January 10th, 2005, 01:19 PM
[QUOTE=lezzerpezzer]:eek: I just came in to work today and a female co-worker informed me that the security guy that works here has a 3 month old husky pup. Apparently, he says that in order for he and his wife to get any sleep, they have been drugging the puppy with Gravol! and when that failed, he started using Nytol.

Is this guy inhouse or from a security company? Unfortunately, because it's hearsay, until it's proven there's not much that can be done other than an anonymous call to the SPCA. If it's a security company, PM me, I have contacts in most companies and we're ALL animal lovers.


Furthermore, if your co worker carries on any more, ask her how come she's not doing anything about it.

Hope the puppy bites him on the a$$ when he's sleeping. Hard.

January 10th, 2005, 01:23 PM
Is he insane? Poor, poor, puppy. I would report him immediately!!!! It is no different than doing that to a child. What an a$$.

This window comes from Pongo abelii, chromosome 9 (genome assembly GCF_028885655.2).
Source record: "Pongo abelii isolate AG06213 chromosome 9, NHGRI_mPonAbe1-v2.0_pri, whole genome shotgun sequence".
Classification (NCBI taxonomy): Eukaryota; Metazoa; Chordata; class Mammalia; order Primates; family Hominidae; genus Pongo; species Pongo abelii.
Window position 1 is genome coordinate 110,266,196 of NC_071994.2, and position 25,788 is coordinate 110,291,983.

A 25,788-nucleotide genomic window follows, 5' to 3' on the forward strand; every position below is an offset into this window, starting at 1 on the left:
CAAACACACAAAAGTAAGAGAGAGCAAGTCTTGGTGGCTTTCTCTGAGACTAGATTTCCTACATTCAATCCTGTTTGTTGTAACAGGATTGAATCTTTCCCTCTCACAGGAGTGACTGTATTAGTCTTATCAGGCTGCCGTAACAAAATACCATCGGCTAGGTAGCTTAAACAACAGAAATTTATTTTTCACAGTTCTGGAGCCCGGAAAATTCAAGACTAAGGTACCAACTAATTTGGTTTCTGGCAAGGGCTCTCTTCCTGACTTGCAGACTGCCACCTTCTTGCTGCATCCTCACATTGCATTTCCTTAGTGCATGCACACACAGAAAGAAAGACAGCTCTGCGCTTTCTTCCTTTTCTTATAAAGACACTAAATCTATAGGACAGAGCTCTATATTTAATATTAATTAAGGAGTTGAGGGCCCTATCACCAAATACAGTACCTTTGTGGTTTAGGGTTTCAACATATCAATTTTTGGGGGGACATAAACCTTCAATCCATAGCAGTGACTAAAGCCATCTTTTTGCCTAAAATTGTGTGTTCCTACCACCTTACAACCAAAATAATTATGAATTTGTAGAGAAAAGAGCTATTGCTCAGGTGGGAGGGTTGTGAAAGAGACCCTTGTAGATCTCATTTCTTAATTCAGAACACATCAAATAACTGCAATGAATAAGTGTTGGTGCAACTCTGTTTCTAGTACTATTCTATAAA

January 10th, 2005, 01:25 PM
Well, nobody is really a friend to anyone here. Seems like we are all just putting in time. I have been in this lady's bad books for so long that I really don't care about offending her further. She is one of those who complains about everything and everybody and is unpleasant to the world. Hates her job, the people at it, etc. As for the security guy, he is a goof. Not paid much and the turnover in that job is high. He is kind of irritating, and apparently a real jerk, now that I found out about this.